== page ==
As someone more interested in words than in reality, I could not concentrate on William Dampier but immediately jumped to William Cecil Dampier Dampier Wetham, and from there to the question: “Was there a William Dampiest, or is the Dampiest yet to come?”

  2. John Emerson says

    The Google has told me that “Dampiest “ is accepted by some but not all Scrabble dictionaries.

  3. He’s well known in Australia. I was surprised by the statement “his name became mud”. He’s well regarded here

  4. Agree with zyxt. My fieldwork site in Papua New Guinea was SSW of the Dampier Strait between New Britain and Umboi (formerly Rooke) Island off the Huon Peninsula of mainland New Guinea. I was on the south side of the Huon Gulf. Dampier himself charted the passage in 1700. The Vitiaz Strait (named for an Imperial Russian vessel in 1870) runs between Umboi and the mainland of NG. The currents can be treacherous and the direction changes each season. The Siassi people who live on the islands between the straits are the long-distance traders in the area.

  5. His book was a travelogue not a novel, and his influence such that Swift made him Lemuel Gulliver’s cousin. In the second volume of his history of the Pacific (`Buccaneers and Freebooters’) O.H.K. Spate describes him as “‘given to rambling’ in very mixed company, never seeking prominence, always rather detached: the sort of man who is called ‘the Prof'”. He describes Dampier’s voyages in detail, for the last one saying ‘As a sensible and resourceful subordinate, he was invaluable; as a commander, an almost pitiable failure’.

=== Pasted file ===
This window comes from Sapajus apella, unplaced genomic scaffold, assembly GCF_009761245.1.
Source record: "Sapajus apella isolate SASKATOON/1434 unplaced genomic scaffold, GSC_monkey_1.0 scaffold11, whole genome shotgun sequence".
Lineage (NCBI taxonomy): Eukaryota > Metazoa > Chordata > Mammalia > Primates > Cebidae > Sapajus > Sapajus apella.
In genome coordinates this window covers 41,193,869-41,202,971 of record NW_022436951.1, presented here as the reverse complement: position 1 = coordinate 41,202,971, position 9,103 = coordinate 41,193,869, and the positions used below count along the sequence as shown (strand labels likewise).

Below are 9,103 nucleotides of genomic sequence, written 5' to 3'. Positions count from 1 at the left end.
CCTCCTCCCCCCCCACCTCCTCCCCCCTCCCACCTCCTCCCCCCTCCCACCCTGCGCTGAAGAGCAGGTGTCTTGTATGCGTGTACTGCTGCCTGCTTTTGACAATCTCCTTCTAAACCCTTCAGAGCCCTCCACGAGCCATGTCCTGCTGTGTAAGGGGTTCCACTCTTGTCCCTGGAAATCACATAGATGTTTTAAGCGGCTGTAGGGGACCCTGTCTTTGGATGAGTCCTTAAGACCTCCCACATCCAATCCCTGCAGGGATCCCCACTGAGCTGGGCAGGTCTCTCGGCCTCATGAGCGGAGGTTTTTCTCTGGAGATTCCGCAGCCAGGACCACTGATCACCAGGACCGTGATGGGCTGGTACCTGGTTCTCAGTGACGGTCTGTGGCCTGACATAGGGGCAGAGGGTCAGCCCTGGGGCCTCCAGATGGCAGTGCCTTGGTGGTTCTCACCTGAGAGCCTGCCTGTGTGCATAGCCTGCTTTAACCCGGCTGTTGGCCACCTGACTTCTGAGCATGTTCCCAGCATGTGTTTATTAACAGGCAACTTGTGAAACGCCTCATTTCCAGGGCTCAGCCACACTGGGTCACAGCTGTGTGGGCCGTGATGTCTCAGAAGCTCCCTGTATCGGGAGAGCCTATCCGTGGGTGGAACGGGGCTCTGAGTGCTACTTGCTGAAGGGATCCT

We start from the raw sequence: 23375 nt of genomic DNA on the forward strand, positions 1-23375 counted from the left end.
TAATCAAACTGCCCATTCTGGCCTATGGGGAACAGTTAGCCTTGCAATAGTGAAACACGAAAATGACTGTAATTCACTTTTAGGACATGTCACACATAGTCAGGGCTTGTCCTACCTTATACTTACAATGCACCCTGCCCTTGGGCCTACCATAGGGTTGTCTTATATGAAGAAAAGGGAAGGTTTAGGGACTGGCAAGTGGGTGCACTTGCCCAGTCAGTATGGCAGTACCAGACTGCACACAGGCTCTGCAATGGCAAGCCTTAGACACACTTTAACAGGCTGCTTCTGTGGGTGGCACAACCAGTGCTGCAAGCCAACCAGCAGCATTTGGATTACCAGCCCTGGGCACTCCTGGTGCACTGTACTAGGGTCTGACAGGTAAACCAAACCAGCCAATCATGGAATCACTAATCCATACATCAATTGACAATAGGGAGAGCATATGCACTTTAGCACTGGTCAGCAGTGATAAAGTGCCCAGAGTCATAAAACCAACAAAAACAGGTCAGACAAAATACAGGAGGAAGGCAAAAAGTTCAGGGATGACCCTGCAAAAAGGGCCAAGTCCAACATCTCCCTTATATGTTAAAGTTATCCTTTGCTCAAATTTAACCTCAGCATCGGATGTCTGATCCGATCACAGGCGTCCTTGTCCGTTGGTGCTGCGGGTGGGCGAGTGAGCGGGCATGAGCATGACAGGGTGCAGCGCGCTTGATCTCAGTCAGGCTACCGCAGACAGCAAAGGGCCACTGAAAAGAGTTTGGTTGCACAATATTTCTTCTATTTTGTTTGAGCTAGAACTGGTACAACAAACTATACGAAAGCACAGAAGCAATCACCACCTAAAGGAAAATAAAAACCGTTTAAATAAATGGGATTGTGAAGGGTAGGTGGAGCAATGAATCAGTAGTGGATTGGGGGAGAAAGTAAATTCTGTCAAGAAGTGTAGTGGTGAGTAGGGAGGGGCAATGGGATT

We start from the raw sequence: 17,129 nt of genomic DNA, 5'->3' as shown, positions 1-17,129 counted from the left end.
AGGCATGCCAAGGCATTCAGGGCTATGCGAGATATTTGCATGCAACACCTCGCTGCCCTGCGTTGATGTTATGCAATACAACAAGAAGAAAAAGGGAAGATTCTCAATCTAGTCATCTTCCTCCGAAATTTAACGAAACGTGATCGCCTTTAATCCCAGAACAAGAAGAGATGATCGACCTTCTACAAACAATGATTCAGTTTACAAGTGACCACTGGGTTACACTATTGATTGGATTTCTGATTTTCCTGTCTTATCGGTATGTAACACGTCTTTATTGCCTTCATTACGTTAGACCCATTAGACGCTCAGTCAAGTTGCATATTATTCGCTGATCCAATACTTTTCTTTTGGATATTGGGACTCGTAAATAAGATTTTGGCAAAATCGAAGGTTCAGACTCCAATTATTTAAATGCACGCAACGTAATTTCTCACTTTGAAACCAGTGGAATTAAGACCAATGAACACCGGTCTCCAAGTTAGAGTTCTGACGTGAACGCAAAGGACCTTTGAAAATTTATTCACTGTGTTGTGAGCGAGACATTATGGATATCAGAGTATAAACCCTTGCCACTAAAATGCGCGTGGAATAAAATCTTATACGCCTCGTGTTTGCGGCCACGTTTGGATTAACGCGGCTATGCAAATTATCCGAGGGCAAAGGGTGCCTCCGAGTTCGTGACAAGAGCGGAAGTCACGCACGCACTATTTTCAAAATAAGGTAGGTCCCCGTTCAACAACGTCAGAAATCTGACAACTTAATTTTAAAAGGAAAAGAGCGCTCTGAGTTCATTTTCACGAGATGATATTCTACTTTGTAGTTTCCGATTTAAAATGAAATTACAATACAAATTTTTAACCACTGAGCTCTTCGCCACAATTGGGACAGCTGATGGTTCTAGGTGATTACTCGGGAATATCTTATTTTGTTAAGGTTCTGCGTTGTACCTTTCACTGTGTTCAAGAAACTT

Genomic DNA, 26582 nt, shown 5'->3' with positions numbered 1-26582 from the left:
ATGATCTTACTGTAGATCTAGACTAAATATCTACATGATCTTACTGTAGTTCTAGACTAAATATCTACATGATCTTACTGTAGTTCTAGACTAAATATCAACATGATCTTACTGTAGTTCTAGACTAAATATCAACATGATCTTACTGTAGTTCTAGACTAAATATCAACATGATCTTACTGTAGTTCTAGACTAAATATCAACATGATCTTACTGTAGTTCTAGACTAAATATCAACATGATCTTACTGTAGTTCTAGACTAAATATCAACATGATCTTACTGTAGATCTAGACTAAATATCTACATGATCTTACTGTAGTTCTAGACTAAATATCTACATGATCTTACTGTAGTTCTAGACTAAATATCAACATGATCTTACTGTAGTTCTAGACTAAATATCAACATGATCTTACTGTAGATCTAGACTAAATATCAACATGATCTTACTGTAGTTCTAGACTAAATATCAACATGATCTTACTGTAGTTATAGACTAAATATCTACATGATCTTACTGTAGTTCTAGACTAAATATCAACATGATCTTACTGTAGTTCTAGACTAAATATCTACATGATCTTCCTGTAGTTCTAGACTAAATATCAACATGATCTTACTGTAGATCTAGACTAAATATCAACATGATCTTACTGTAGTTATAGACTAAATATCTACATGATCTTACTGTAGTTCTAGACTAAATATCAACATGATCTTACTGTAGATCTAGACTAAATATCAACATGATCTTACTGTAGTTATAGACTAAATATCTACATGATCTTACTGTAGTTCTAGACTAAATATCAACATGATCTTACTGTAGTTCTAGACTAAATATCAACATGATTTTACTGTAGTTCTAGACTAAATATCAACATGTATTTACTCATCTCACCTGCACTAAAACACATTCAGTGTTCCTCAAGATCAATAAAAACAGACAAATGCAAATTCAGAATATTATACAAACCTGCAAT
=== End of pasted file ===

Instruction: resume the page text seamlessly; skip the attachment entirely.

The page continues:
6. I note that the Royal Navy court-martial found the famous pirate guilty of a heinous crime:

    “Hard and cruel usage of the lieutenant”.

  7. David Marjanović says

    Is that “abuse”, i.e. beating him up?

  8. PlasticPaddy says

    Trouble had surfaced even before they left at Deptford, however, centring on acrimony between Dampier and his first Lieutenant George Fisher RN. One of his biographers Clennell Wilkinson indicates that from the moment of departure they were apparently;

    ‘behaving equally as boors without a spark of dignity or self-respect… alternately drinking together, backbiting one another to their confidants, and breaking into personal abuse and even fisticuffs in presence of the crew’

    An inevitable state of indiscipline ensued, and en route Fisher was caned by Dampier, clapped in irons and confined to his quarters. The crew were divided on the matter and, concerned at the possibility of mutiny, Dampier had Fisher sent ashore and imprisoned at Bahia in Brazil.
    Source: http://museum.wa.gov.au/research/research-areas/maritime-archaeology/treasures-from-the-deep/dampier/roebuck

  9. Graham Asher says

    “British-born William Dampier” – William Dampier was English. ‘British’ as a nationality didn’t exist till 1707. And it’s curious how even now Scots are referred to, quite correctly, as Scots, but English people are referred to as British.